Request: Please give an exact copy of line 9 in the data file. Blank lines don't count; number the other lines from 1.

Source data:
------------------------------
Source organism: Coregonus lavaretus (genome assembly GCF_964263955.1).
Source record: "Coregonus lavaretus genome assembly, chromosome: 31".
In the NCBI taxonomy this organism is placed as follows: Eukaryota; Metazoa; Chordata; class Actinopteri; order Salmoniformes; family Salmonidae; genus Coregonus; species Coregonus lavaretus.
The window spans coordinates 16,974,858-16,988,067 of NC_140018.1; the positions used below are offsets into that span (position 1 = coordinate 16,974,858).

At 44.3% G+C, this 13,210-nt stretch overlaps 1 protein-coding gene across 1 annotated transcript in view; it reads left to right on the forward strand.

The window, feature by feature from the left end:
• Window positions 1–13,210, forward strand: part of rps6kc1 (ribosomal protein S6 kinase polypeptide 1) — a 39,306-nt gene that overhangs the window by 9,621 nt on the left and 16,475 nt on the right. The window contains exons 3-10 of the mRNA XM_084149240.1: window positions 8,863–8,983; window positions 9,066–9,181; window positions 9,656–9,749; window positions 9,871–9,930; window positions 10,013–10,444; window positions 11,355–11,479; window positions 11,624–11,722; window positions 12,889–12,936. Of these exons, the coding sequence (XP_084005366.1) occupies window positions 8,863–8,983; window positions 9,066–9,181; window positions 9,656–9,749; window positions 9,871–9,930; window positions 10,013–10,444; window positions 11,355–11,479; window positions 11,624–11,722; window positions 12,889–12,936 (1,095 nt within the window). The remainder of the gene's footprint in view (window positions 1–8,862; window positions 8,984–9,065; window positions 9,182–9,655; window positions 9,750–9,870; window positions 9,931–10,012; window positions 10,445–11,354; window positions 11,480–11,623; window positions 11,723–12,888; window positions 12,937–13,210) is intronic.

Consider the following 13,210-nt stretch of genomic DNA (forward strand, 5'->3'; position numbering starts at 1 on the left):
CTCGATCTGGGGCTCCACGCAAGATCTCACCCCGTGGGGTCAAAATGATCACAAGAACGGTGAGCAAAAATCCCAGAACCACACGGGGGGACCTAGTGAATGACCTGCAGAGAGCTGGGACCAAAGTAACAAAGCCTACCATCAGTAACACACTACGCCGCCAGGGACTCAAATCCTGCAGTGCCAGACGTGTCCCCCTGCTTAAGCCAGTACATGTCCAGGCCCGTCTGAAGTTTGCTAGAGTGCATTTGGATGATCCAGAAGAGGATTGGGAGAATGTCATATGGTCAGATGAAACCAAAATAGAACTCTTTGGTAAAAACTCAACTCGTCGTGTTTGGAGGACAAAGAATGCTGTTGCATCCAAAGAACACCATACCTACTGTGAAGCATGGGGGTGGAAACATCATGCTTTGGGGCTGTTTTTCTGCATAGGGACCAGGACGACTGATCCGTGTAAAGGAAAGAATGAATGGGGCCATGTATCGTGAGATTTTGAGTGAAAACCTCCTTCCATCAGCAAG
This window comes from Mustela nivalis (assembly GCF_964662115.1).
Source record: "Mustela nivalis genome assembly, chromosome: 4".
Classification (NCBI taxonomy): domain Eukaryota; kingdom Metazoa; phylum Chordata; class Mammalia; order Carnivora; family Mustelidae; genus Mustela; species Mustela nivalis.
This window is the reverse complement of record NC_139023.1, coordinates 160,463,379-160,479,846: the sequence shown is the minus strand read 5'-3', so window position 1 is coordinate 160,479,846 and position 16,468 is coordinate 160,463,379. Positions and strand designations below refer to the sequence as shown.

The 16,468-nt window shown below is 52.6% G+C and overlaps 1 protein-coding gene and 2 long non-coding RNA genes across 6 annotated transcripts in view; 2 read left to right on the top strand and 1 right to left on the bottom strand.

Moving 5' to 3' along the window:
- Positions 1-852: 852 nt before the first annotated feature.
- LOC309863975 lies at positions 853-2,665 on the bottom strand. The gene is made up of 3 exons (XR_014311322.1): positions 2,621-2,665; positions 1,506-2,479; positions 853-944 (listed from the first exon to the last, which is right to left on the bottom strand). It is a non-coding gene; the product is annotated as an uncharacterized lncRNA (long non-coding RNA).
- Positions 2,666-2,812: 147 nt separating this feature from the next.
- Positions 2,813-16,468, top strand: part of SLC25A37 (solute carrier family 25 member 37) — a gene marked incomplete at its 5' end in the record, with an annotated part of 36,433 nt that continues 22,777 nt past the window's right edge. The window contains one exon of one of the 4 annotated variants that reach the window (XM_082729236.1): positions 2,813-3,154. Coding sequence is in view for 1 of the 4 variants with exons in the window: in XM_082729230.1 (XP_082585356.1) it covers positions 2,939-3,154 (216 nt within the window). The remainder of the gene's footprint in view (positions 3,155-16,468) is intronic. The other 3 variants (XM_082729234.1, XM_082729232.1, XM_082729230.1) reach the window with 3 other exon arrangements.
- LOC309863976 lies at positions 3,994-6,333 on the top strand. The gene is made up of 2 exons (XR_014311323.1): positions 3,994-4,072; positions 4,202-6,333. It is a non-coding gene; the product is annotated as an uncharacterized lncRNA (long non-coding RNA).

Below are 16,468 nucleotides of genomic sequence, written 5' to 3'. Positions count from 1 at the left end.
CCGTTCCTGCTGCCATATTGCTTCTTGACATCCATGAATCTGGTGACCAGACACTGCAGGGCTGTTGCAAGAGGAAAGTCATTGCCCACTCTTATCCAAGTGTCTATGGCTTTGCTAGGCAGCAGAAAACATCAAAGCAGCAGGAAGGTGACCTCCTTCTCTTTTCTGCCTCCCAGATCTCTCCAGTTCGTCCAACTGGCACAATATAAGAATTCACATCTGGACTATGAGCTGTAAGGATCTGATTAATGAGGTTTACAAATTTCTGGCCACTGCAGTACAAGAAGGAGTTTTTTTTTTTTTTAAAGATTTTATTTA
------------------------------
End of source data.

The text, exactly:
CTCGATCTGGGGCTCCACGCAAGATCTCACCCCGTGGGGTCAAAATGATCACAAGAACGGTGAGCAAAAATCCCAGAACCACACGGGGGGACCTAGTGAATGACCTGCAGAGAGCTGGGACCAAAGTAACAAAGCCTACCATCAGTAACACACTACGCCGCCAGGGACTCAAATCCTGCAGTGCCAGACGTGTCCCCCTGCTTAAGCCAGTACATGTCCAGGCCCGTCTGAAGTTTGCTAGAGTGCATTTGGATGATCCAGAAGAGGATTGGGAGAATGTCATATGGTCAGATGAAACCAAAATAGAACTCTTTGGTAAAAACTCAACTCGTCGTGTTTGGAGGACAAAGAATGCTGTTGCATCCAAAGAACACCATACCTACTGTGAAGCATGGGGGTGGAAACATCATGCTTTGGGGCTGTTTTTCTGCATAGGGACCAGGACGACTGATCCGTGTAAAGGAAAGAATGAATGGGGCCATGTATCGTGAGATTTTGAGTGAAAACCTCCTTCCATCAGCAAG